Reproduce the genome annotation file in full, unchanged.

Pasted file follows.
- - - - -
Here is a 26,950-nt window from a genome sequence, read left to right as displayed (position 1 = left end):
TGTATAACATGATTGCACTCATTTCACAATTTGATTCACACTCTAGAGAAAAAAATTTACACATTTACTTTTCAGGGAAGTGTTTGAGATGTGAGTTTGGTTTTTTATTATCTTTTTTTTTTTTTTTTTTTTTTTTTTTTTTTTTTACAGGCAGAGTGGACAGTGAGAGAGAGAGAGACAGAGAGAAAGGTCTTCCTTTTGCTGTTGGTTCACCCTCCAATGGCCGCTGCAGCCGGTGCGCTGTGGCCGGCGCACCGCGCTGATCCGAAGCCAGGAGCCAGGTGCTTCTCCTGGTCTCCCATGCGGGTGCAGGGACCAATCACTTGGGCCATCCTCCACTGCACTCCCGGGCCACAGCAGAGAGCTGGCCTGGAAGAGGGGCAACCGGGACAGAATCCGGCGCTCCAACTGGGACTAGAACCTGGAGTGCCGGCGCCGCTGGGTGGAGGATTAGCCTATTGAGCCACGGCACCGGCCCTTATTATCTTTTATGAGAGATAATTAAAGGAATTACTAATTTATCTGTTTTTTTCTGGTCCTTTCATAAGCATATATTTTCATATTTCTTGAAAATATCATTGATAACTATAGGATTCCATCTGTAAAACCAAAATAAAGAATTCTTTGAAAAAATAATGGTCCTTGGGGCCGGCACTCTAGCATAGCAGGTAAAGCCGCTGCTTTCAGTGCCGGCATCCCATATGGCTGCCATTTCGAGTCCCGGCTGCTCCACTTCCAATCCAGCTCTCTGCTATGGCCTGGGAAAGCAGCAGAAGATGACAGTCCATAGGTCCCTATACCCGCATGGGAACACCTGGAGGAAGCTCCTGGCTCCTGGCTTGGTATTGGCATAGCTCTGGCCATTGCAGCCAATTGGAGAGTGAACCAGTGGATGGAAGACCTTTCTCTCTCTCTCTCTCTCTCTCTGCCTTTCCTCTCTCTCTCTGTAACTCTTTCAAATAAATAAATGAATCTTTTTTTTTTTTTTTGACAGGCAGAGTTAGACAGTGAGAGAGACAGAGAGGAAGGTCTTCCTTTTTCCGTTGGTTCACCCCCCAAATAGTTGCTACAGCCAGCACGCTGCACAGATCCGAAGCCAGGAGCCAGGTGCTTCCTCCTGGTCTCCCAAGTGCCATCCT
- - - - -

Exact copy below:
Here is a 26,950-nt window from a genome sequence, read left to right as displayed (position 1 = left end):
TGTATAACATGATTGCACTCATTTCACAATTTGATTCACACTCTAGAGAAAAAAATTTACACATTTACTTTTCAGGGAAGTGTTTGAGATGTGAGTTTGGTTTTTTATTATCTTTTTTTTTTTTTTTTTTTTTTTTTTTTTTTTTTACAGGCAGAGTGGACAGTGAGAGAGAGAGAGACAGAGAGAAAGGTCTTCCTTTTGCTGTTGGTTCACCCTCCAATGGCCGCTGCAGCCGGTGCGCTGTGGCCGGCGCACCGCGCTGATCCGAAGCCAGGAGCCAGGTGCTTCTCCTGGTCTCCCATGCGGGTGCAGGGACCAATCACTTGGGCCATCCTCCACTGCACTCCCGGGCCACAGCAGAGAGCTGGCCTGGAAGAGGGGCAACCGGGACAGAATCCGGCGCTCCAACTGGGACTAGAACCTGGAGTGCCGGCGCCGCTGGGTGGAGGATTAGCCTATTGAGCCACGGCACCGGCCCTTATTATCTTTTATGAGAGATAATTAAAGGAATTACTAATTTATCTGTTTTTTTCTGGTCCTTTCATAAGCATATATTTTCATATTTCTTGAAAATATCATTGATAACTATAGGATTCCATCTGTAAAACCAAAATAAAGAATTCTTTGAAAAAATAATGGTCCTTGGGGCCGGCACTCTAGCATAGCAGGTAAAGCCGCTGCTTTCAGTGCCGGCATCCCATATGGCTGCCATTTCGAGTCCCGGCTGCTCCACTTCCAATCCAGCTCTCTGCTATGGCCTGGGAAAGCAGCAGAAGATGACAGTCCATAGGTCCCTATACCCGCATGGGAACACCTGGAGGAAGCTCCTGGCTCCTGGCTTGGTATTGGCATAGCTCTGGCCATTGCAGCCAATTGGAGAGTGAACCAGTGGATGGAAGACCTTTCTCTCTCTCTCTCTCTCTCTCTGCCTTTCCTCTCTCTCTCTGTAACTCTTTCAAATAAATAAATGAATCTTTTTTTTTTTTTTTGACAGGCAGAGTTAGACAGTGAGAGAGACAGAGAGGAAGGTCTTCCTTTTTCCGTTGGTTCACCCCCCAAATAGTTGCTACAGCCAGCACGCTGCACAGATCCGAAGCCAGGAGCCAGGTGCTTCCTCCTGGTCTCCCAAGTGCCATCCT